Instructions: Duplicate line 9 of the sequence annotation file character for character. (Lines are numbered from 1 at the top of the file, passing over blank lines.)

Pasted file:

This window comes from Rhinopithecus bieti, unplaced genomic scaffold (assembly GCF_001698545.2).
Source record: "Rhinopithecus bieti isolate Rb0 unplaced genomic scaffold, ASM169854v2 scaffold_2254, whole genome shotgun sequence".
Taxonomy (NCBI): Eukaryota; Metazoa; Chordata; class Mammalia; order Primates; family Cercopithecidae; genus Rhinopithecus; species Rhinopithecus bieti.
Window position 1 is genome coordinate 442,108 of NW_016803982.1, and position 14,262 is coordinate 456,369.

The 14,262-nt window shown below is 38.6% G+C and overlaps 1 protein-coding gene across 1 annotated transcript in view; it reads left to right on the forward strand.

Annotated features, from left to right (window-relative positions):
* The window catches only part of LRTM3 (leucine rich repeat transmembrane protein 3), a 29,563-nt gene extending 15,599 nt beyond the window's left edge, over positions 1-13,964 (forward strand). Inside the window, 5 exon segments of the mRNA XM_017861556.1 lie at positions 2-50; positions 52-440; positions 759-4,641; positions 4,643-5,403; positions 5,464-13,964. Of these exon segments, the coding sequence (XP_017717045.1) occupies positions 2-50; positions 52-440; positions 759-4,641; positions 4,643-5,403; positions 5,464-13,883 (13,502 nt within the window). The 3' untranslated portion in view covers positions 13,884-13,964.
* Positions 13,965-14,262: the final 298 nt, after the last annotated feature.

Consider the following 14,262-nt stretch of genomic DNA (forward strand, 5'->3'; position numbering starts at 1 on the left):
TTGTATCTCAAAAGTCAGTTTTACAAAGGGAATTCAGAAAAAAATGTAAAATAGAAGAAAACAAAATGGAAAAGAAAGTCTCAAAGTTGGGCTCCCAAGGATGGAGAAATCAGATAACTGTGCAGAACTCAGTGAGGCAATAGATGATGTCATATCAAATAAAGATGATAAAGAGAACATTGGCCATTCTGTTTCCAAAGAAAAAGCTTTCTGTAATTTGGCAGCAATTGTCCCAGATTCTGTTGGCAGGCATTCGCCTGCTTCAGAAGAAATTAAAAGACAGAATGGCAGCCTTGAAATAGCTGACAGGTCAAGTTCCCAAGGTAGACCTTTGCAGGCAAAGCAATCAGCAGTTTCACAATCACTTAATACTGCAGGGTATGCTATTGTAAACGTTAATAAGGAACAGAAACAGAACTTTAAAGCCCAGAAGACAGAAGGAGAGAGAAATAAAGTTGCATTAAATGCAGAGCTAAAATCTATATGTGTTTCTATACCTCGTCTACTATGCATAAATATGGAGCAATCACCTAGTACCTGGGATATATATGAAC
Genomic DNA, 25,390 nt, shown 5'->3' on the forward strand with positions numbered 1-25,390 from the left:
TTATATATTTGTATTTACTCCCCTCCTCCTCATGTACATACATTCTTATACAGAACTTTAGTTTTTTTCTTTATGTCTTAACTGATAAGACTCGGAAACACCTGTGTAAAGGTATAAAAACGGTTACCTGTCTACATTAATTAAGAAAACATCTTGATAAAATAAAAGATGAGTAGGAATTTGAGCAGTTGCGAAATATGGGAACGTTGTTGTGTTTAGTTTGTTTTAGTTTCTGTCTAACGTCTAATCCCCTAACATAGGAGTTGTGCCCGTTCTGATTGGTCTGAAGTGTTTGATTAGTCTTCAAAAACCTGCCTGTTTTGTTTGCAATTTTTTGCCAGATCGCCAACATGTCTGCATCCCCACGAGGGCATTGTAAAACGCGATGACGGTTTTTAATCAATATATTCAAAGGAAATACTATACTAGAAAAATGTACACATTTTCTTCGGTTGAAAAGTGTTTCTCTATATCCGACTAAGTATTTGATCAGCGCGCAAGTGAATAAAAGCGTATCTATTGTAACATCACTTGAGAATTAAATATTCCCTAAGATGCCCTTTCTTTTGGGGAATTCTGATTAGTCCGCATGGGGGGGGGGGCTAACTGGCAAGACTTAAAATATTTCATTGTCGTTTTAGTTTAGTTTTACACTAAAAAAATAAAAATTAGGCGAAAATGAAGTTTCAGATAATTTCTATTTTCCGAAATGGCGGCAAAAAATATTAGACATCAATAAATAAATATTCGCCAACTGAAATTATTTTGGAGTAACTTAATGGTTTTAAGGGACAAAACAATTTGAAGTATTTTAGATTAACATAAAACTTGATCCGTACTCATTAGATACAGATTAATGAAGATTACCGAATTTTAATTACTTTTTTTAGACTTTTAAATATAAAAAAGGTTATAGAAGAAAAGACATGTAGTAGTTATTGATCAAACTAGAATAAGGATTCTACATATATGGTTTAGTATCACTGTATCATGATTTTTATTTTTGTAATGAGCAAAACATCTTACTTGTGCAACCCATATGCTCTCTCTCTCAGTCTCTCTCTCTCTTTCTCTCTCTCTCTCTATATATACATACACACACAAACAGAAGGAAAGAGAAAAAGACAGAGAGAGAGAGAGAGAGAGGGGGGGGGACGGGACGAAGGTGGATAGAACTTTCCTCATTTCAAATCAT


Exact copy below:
Consider the following 14,262-nt stretch of genomic DNA (forward strand, 5'->3'; position numbering starts at 1 on the left):